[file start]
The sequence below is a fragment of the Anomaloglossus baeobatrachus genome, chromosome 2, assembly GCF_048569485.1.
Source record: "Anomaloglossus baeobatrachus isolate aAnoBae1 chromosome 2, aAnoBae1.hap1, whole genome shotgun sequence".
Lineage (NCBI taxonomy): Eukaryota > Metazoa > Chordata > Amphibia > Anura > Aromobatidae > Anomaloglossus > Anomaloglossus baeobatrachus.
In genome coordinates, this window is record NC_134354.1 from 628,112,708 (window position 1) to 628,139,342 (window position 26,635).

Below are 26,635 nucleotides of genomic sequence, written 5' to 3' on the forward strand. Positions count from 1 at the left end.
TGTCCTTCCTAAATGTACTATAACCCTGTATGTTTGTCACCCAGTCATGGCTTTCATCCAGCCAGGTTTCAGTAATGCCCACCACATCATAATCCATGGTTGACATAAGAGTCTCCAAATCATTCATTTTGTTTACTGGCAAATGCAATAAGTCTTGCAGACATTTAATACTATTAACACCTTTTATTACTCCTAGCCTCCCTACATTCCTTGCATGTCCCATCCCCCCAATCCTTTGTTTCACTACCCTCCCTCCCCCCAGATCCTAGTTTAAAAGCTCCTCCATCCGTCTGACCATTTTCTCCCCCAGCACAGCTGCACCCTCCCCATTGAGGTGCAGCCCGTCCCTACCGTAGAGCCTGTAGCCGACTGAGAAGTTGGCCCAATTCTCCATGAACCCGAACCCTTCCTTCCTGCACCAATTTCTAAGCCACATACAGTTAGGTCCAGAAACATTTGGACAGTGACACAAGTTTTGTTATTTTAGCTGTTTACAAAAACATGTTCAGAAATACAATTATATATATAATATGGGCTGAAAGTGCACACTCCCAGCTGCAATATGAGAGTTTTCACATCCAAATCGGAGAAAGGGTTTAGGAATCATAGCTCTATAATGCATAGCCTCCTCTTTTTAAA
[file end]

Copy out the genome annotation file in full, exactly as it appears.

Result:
The sequence below is a fragment of the Anomaloglossus baeobatrachus genome, chromosome 2, assembly GCF_048569485.1.
Source record: "Anomaloglossus baeobatrachus isolate aAnoBae1 chromosome 2, aAnoBae1.hap1, whole genome shotgun sequence".
Lineage (NCBI taxonomy): Eukaryota > Metazoa > Chordata > Amphibia > Anura > Aromobatidae > Anomaloglossus > Anomaloglossus baeobatrachus.
In genome coordinates, this window is record NC_134354.1 from 628,112,708 (window position 1) to 628,139,342 (window position 26,635).

Below are 26,635 nucleotides of genomic sequence, written 5' to 3' on the forward strand. Positions count from 1 at the left end.
TGTCCTTCCTAAATGTACTATAACCCTGTATGTTTGTCACCCAGTCATGGCTTTCATCCAGCCAGGTTTCAGTAATGCCCACCACATCATAATCCATGGTTGACATAAGAGTCTCCAAATCATTCATTTTGTTTACTGGCAAATGCAATAAGTCTTGCAGACATTTAATACTATTAACACCTTTTATTACTCCTAGCCTCCCTACATTCCTTGCATGTCCCATCCCCCCAATCCTTTGTTTCACTACCCTCCCTCCCCCCAGATCCTAGTTTAAAAGCTCCTCCATCCGTCTGACCATTTTCTCCCCCAGCACAGCTGCACCCTCCCCATTGAGGTGCAGCCCGTCCCTACCGTAGAGCCTGTAGCCGACTGAGAAGTTGGCCCAATTCTCCATGAACCCGAACCCTTCCTTCCTGCACCAATTTCTAAGCCACATACAGTTAGGTCCAGAAACATTTGGACAGTGACACAAGTTTTGTTATTTTAGCTGTTTACAAAAACATGTTCAGAAATACAATTATATATATAATATGGGCTGAAAGTGCACACTCCCAGCTGCAATATGAGAGTTTTCACATCCAAATCGGAGAAAGGGTTTAGGAATCATAGCTCTATAATGCATAGCCTCCTCTTTTTAAA